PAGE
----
Unlocking the Rate Lock Mystery

By
Mortgage and Lending with RPM Mortgage, Marin County, CA CA BRE: 01297944
http://actvra.in/55wf

Unlocking the Rate Lock Mystery

 

Everyone who has financed a home with a mortgage, either for a purchase or refinance, has probably struggled at some point during that transaction with the dilemma of locking or floating the interest rate.  This critical decision does one of two things:

 

  1. Commits both the borrower and the lender to a specific interest rate for a set period of time.  This “for better/for worse” proposition means that if rates move up or down, the commitment cannot be broken.  This action is known as “locking” a rate.
  2. Leaves the interest rate open to future market fluctuation, again for better or for worse, until the rate is locked.  This is known as “floating” the rate.


Because I am no better a forecaster of market events than anybody else (although I would argue I am more informed about forces that can influence mortgage rates --- after all, that is part of my job), the scope of this article will not be to advise you on what to do with your loan in process.  Rather, I hope to provide a primer on the mechanics of rate locks, some insight into important facts to consider and also some perspective on how to make an informed decision and perhaps sleep a little easier knowing that you have done the best you can considering the things you do control.  Let’s get started on the lock process itself.

 

What Is a Rate Lock?

Simply, a lock is a transfer of risk from you to the lender.  “Wait, what?  If I’m the one making the hard decision, aren’t I taking all the risk?”  Not exactly --- there is equal risk on both sides of the transaction.  When you are floating your rate, you are at risk that interest rates could move higher and this can have real consequences for you; a higher monthly payment, risk of no longer qualifying, etc.  But when a lender makes a commitment to lend money at a certain rate, they must also do so regardless of what happens day-to-day on the financial markets.  If rates drop one-half percent during the time you are in process, for example, the lender now has a very high risk that the lock could be broken.  It’s not that the lender doesn’t want you to get a great rate, it’s that the lender has already secured funds to deliver your lock on the banking level.

 

In short, rate locks are commitments.  And breaking commitments on either the consumer or bank side has consequences.  You may have noticed that longer lock periods such as 45-day or 60-day locks have pricing that is relatively worse to the consumer than the “standard,” 30-day lock.  The reason for this is simple.  The more time included in the lock, the greater opportunity for market fluctuation and the less appealing the price to the consumer.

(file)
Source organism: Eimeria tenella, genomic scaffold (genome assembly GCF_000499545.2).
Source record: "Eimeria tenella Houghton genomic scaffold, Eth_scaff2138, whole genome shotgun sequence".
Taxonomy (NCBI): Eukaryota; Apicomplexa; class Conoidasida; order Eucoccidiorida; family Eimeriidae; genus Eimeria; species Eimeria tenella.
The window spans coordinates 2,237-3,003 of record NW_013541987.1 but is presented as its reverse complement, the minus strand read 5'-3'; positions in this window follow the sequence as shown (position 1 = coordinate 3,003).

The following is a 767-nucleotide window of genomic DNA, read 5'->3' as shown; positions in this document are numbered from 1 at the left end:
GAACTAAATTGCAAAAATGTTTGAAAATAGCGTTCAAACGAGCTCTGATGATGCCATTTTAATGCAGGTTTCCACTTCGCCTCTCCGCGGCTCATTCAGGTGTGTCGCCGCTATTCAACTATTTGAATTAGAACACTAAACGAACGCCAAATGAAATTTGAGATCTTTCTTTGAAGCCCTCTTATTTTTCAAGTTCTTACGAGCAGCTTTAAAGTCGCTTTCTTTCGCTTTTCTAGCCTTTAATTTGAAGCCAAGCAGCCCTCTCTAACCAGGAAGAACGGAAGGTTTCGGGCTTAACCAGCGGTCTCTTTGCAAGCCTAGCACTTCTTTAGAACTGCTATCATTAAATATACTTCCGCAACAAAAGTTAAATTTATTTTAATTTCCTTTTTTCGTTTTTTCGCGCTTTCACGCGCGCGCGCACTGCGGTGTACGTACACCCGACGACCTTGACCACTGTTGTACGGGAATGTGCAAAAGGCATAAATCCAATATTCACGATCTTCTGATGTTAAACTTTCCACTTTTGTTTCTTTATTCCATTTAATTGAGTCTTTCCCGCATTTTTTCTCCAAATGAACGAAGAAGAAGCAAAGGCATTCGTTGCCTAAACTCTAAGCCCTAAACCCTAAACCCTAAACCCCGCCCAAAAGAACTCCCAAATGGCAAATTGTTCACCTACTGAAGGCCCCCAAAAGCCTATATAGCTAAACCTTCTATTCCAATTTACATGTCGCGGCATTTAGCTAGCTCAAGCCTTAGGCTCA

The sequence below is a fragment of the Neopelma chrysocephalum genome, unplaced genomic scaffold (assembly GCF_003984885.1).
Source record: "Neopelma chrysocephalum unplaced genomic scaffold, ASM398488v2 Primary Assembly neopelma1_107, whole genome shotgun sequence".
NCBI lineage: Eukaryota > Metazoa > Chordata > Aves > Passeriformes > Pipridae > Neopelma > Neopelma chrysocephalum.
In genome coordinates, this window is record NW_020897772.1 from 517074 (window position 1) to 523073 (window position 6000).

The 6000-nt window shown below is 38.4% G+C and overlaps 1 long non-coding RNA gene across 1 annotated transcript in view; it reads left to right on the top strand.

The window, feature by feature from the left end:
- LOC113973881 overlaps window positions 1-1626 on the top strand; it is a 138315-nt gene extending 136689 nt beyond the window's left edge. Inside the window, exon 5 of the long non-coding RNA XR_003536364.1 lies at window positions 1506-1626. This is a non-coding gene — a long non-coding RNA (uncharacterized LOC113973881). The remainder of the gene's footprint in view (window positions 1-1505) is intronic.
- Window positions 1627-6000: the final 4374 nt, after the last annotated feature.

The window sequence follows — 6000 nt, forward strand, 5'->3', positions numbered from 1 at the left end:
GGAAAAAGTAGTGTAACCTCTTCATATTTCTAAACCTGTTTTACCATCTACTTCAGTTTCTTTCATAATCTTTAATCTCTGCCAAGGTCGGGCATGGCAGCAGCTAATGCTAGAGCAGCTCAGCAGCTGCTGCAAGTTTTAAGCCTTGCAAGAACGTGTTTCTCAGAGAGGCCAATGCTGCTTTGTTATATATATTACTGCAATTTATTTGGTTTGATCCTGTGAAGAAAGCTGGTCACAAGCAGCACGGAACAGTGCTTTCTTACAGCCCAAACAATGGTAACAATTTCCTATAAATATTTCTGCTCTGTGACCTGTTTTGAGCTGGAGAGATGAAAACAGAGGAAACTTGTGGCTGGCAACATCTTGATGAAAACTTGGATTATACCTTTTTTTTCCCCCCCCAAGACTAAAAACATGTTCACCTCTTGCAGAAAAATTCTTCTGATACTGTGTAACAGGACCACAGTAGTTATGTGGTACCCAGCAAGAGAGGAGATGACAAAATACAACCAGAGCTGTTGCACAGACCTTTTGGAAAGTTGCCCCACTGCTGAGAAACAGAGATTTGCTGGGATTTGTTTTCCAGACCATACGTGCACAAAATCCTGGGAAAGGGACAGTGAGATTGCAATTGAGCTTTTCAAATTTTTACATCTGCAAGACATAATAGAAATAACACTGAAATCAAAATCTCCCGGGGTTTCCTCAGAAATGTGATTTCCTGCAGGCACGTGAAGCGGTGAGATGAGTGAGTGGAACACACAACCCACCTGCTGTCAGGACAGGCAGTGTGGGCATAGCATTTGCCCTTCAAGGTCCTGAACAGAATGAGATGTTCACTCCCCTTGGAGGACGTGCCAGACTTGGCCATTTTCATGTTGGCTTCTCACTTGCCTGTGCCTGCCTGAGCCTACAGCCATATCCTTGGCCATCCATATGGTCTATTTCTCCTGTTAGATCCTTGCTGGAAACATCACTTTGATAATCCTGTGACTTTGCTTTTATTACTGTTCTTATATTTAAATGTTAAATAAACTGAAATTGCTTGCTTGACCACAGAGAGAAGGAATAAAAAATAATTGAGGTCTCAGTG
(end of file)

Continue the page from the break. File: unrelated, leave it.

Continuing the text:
Should I Lock My Rate?

Since nobody can predict what will happen with rates, is it even worth it to deliberate over locking or floating?  This is a great question and perhaps the best way to address it is to assess the timing of the transaction itself.  Let’s say you are buying a home and you’ve just entered into a contract that is due to close in 30 days --- not uncommon here in California.  No matter who you are and what you’re trying to accomplish there is an 800-lb. gorilla in the lending room these days and it’s called regulation.  Regulation requires that your lender adhere to certain timing on disclosures and at the end of your process you will have a set of loan documents drawn and sent to escrow for your signing.  You can and should plan to have between 7 and 10 calendar days of your 30 days total consumed by regulatory requirements.  That is, your lock decision MUST come before these last seven or ten days.  As a result, you may be left with two business weeks’ worth of days at the beginning and middle of your transaction on which to lock your rate.

 

Your lender can help you assess what market-moving reports and financial events might occur during that time.  Perhaps it is a good thing that you do not have a limitless amount of time to wring your hands about when to lock.  We find that when that happens, consumers will often overthink the process and try to outsmart the market and like with stock investing, market timing usually leads to poor results.  Conversely, when refinancing a home, the element of time is more within the borrower’s control.   In these cases, the consequences of a wrong float decision can be mitigated if the market “comes back,” but we have seen time and again on this side of the desk that resolute choices on locking, once a target rate has been established and met, tend to be the best calls.  “Bottom fishing” or “playing the market” for an ever lower rate tends to backfire and worse, not having a target rate can engender stress and “analysis paralysis.”  As they say, “If you don’t have a goal, you can be sure that you'll hit it.”